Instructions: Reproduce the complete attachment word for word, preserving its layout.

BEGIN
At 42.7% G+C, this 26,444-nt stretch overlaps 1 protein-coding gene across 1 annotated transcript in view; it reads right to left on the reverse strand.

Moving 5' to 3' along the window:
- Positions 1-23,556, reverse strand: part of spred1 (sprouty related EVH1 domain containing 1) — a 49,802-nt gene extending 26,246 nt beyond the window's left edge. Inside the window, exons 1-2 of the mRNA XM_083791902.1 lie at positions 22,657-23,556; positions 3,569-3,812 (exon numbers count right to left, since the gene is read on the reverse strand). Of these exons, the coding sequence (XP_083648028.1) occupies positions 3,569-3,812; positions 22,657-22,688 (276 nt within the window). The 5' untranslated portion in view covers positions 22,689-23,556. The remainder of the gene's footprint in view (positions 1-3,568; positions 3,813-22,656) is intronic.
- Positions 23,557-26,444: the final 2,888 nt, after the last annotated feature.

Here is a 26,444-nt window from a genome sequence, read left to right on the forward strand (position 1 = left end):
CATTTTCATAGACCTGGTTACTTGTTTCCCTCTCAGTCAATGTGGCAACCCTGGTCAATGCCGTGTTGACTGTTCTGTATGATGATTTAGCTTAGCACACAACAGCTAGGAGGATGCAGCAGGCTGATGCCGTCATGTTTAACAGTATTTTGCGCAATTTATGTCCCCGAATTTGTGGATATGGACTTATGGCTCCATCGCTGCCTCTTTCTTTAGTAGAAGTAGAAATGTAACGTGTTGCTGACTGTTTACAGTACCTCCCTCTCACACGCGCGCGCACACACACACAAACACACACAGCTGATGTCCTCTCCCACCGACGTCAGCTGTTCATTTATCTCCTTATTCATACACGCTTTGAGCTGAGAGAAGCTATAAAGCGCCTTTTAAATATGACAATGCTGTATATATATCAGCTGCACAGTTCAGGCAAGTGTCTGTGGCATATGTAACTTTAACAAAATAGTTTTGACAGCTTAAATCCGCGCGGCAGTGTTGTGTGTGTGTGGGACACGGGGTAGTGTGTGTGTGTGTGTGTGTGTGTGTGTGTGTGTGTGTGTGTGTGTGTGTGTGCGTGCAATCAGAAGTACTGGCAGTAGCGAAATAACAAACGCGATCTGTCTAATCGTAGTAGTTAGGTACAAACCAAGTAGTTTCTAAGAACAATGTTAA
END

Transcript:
At 42.7% G+C, this 26,444-nt stretch overlaps 1 protein-coding gene across 1 annotated transcript in view; it reads right to left on the reverse strand.

Moving 5' to 3' along the window:
- Positions 1-23,556, reverse strand: part of spred1 (sprouty related EVH1 domain containing 1) — a 49,802-nt gene extending 26,246 nt beyond the window's left edge. Inside the window, exons 1-2 of the mRNA XM_083791902.1 lie at positions 22,657-23,556; positions 3,569-3,812 (exon numbers count right to left, since the gene is read on the reverse strand). Of these exons, the coding sequence (XP_083648028.1) occupies positions 3,569-3,812; positions 22,657-22,688 (276 nt within the window). The 5' untranslated portion in view covers positions 22,689-23,556. The remainder of the gene's footprint in view (positions 1-3,568; positions 3,813-22,656) is intronic.
- Positions 23,557-26,444: the final 2,888 nt, after the last annotated feature.

Here is a 26,444-nt window from a genome sequence, read left to right on the forward strand (position 1 = left end):
CATTTTCATAGACCTGGTTACTTGTTTCCCTCTCAGTCAATGTGGCAACCCTGGTCAATGCCGTGTTGACTGTTCTGTATGATGATTTAGCTTAGCACACAACAGCTAGGAGGATGCAGCAGGCTGATGCCGTCATGTTTAACAGTATTTTGCGCAATTTATGTCCCCGAATTTGTGGATATGGACTTATGGCTCCATCGCTGCCTCTTTCTTTAGTAGAAGTAGAAATGTAACGTGTTGCTGACTGTTTACAGTACCTCCCTCTCACACGCGCGCGCACACACACACAAACACACACAGCTGATGTCCTCTCCCACCGACGTCAGCTGTTCATTTATCTCCTTATTCATACACGCTTTGAGCTGAGAGAAGCTATAAAGCGCCTTTTAAATATGACAATGCTGTATATATATCAGCTGCACAGTTCAGGCAAGTGTCTGTGGCATATGTAACTTTAACAAAATAGTTTTGACAGCTTAAATCCGCGCGGCAGTGTTGTGTGTGTGTGGGACACGGGGTAGTGTGTGTGTGTGTGTGTGTGTGTGTGTGTGTGTGTGTGTGTGTGTGTGTGTGCGTGCAATCAGAAGTACTGGCAGTAGCGAAATAACAAACGCGATCTGTCTAATCGTAGTAGTTAGGTACAAACCAAGTAGTTTCTAAGAACAATGTTAA